Prime Minister Naoto Kan told parliament that Japan was dealing with its worst problems since World War II.
"This quake, tsunami and the nuclear accident are the biggest crises for Japan" in decades said Kan. He said the crises remained unpredictable, but added: "We will continue to handle it in a state of maximum alert."
The magnitude-9.0 earthquake on March 11 triggered a tsunami that slammed minutes later into Japan's northeast, wiping out towns and knocking out power and backup systems at the coastal Fukushima Dai-ichi nuclear power plant.
The plant has been leaking radiation that has made its way into vegetables, raw milk and tap water as far away as Tokyo. Residents within 12 miles (20 kilometers) of the plant were ordered to leave and some nations banned the imports of food products from the Fukushima region.
Toxic plutonium was the latest contaminant found trickling out of that stricken nuclear plant. The plutonium has been detected in soil in several spots outside the complex.
Plutonium is a highly toxic substance which breaks down very slowly, remaining dangerously radioactive for hundreds of thousands of years.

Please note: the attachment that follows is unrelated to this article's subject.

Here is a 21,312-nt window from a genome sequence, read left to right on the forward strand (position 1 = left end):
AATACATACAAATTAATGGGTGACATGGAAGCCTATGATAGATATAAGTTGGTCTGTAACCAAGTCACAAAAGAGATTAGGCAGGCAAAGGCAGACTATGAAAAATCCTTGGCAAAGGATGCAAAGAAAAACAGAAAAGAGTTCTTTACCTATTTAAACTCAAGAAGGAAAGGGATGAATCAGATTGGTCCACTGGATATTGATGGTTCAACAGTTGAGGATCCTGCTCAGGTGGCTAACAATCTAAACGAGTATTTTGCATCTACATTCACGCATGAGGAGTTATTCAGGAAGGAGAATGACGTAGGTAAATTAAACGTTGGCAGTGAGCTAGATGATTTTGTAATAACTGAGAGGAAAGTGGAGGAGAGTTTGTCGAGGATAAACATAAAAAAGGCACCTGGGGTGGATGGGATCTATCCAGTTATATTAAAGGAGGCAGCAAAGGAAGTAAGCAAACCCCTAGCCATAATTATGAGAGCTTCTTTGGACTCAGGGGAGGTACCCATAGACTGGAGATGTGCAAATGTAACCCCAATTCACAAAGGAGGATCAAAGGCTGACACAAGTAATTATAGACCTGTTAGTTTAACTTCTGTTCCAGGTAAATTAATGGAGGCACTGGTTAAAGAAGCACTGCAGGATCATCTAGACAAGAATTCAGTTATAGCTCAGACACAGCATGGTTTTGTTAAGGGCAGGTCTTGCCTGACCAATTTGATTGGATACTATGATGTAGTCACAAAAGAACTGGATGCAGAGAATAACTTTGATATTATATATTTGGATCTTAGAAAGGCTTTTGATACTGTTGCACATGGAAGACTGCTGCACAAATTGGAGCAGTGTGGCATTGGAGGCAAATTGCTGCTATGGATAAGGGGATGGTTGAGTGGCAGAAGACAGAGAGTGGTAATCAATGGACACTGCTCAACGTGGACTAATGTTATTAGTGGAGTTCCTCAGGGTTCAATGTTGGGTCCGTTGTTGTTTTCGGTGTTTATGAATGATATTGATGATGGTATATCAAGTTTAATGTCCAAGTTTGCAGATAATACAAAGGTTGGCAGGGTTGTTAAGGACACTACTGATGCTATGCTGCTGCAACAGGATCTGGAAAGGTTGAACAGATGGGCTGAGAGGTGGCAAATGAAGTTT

Officials say the amounts are so small they are not a risk to humans. The discovery supports suspicions that radioactive water is leaking from damaged fuel rods.
The mission to stabilize the Fukushima plant has been fraught with setbacks.
Workers succeeded last week in reconnecting some parts of the plant to the power grid. But as they pumped water into units to cool the reactors down, they discovered pools of contaminated water in numerous spots.
The contaminated water has been emitting radiation exposures more than four times the amount the government considers safe for workers and must be pumped out before electricity can be restored to the cooling system.
That has left officials struggling with two crucial but sometimes-contradictory efforts: pumping in water to keep the fuel rods cool and pumping out contaminated water and safely storing it.
Following the twin disasters, police said more than 11,000 bodies have been recovered, but the final death toll is expected to exceed 18,000. Hundreds of thousands remain homeless, their homes and livelihoods destroyed. Damage could amount to $310 billion - the most expensive natural disaster on record, the government said.
The Associated Press contributed to this report.